Testimony of Assistant Secretary Victory on the Dot Kids Name Act of 2001
Assistant Secretary of Commerce for Telecommunications and Information
House Energy and Commerce Committee
Subcommittee on Telecommunications and the Internet
on H.R. 2417, the "Dot Kids Name Act of 2001"
November 1, 2001
Chairman Upton, I would like to thank you and the members of the Subcommittee for inviting me here to testify today. Developing safe spaces on the Internet for children is certainly a worthwhile undertaking and I appreciate this opportunity to work with you to realize this goal.
I believe that the Internet should be a tool of electronic commerce, education, entertainment, and communications for all Americans. During my tenure at the National Telecommunications and Information Administration (NTIA), I intend to further policies that produce opportunities for all Americans to take greater part in the digital age. At the same time, I want to ensure that the Internet provides positive, safe online experiences for our children.
The Administration continues to support ongoing private sector efforts to address many of the concerns raised by our children's increasing access to the Internet. There have been many thoughtful and innovative approaches taken by industry, non-profit organizations, and public institutions to provide ready access to child-friendly, quality content on the Internet and to develop technological tools that help parents and guardians protect children from material they consider inappropriate. I commend them for these laudable efforts.
As you know, there are a number of excellent web sites specifically designed for children. Industry has also developed any number of innovative technology tools, including filtering software and browser applications. Recently, the Internet Content Rating Association, a global non-profit organization backed by industry leaders such as AOL, the Microsoft Network and Yahoo!, announced that it has developed a new voluntary rating system that allows content providers to label web site content. And, just this week, EarthLink announced that it had teamed with SurfMonkey to offer a free, downloadable browser and new children's services designed to offer children a safer online experience. In addition, EarthLink will offer a $2.95 per month premium service that provides advanced parental controls on e-mail, instant messaging, videophone, bulletin boards and chatrooms and that includes a technology that enables children to communicate only with friends whom their parents have approved.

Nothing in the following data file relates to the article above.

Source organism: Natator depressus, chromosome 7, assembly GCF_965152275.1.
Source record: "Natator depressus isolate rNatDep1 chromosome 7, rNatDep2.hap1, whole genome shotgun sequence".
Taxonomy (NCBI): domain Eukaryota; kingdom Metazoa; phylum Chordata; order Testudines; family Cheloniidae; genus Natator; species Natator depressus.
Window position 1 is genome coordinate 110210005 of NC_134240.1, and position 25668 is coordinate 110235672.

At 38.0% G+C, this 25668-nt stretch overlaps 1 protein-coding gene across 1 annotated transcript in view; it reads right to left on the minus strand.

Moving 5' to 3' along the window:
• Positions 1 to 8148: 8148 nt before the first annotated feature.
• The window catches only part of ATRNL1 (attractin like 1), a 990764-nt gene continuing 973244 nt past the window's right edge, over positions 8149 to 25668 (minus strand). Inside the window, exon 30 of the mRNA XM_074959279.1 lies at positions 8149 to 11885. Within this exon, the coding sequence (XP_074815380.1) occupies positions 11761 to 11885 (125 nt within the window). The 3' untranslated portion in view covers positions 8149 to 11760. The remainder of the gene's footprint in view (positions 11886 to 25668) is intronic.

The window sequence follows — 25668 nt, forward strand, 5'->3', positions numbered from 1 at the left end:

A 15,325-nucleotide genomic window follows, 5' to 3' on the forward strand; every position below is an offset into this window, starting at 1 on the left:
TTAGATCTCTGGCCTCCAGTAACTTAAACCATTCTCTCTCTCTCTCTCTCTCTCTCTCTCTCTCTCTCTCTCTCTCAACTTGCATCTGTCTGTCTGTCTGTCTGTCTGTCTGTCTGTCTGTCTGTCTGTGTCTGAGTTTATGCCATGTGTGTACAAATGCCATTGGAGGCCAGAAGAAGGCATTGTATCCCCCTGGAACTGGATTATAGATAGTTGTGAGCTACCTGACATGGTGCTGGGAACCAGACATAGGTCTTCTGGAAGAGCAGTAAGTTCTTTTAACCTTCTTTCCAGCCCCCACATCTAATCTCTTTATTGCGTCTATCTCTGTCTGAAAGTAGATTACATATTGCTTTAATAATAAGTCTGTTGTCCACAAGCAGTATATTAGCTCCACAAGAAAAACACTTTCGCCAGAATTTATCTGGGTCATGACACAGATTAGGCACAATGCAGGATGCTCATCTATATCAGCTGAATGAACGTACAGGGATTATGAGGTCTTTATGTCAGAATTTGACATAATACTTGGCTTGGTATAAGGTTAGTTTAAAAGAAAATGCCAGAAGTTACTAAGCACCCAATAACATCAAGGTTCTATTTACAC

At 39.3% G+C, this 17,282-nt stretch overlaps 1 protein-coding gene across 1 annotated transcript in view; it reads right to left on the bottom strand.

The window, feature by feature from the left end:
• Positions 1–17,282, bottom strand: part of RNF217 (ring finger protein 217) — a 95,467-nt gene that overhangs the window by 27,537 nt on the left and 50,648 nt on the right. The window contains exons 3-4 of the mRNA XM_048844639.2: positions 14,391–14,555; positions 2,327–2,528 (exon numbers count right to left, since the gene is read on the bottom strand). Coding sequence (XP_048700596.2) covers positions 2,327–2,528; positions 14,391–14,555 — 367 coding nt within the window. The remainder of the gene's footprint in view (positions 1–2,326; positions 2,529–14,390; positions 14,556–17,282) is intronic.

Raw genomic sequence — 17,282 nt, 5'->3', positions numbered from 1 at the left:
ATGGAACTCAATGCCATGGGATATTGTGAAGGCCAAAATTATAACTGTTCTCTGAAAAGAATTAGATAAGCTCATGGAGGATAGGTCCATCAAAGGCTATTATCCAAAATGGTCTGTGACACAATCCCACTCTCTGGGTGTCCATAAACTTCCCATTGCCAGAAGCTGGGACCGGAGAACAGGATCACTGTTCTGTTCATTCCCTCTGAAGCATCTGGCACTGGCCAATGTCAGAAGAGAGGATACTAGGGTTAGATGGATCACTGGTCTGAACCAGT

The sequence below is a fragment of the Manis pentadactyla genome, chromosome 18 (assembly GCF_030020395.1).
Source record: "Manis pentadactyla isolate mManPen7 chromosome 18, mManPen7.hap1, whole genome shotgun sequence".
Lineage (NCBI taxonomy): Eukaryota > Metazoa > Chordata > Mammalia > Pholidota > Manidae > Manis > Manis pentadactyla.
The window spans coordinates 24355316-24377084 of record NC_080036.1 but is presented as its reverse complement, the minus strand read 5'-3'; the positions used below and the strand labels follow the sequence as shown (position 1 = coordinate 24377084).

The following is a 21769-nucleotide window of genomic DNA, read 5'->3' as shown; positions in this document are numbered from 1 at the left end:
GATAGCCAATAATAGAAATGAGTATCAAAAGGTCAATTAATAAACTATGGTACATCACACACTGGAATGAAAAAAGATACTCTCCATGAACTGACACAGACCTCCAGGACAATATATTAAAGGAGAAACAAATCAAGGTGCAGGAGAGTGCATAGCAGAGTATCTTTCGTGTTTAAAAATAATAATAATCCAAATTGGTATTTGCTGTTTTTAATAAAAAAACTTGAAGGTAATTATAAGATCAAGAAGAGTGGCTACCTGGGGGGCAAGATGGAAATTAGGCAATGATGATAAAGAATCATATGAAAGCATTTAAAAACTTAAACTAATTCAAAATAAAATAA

These efforts promise to empower parents to manage their children's online experiences consistent with their individual values. The Administration continues to believe that industry working with concerned parents and family organizations can make great strides in improving the quality of a child's experience on the Internet.
I am particularly pleased to report on two actions that the Department of Commerce announced this week that I believe will enhance opportunities for Americans, including children, on the Internet. First, the Department entered into a cooperative agreement with EDUCAUSE, a nonprofit organization representing the information technology needs of the U.S. higher education community, to better manage and expand the existing .edu domain. The .edu domain is one of the original seven top level domains created by the founders of the Internet for use by four-year colleges and universities in the United States for computer research purposes. This legacy domain has since been used by U.S. institutions of higher learning to provide college registration services, distance learning programs, curricula distribution, and a myriad of other educational purposes. The cooperative agreement with EDUCAUSE recognizes the importance of involving the higher education community in the policymaking related to .edu to ensure that it better serves education in America. I am also pleased to announce that, as one of its first actions, EDUCAUSE will be making the .edu domain available to approximately1,200 regionally accredited community colleges across the United States.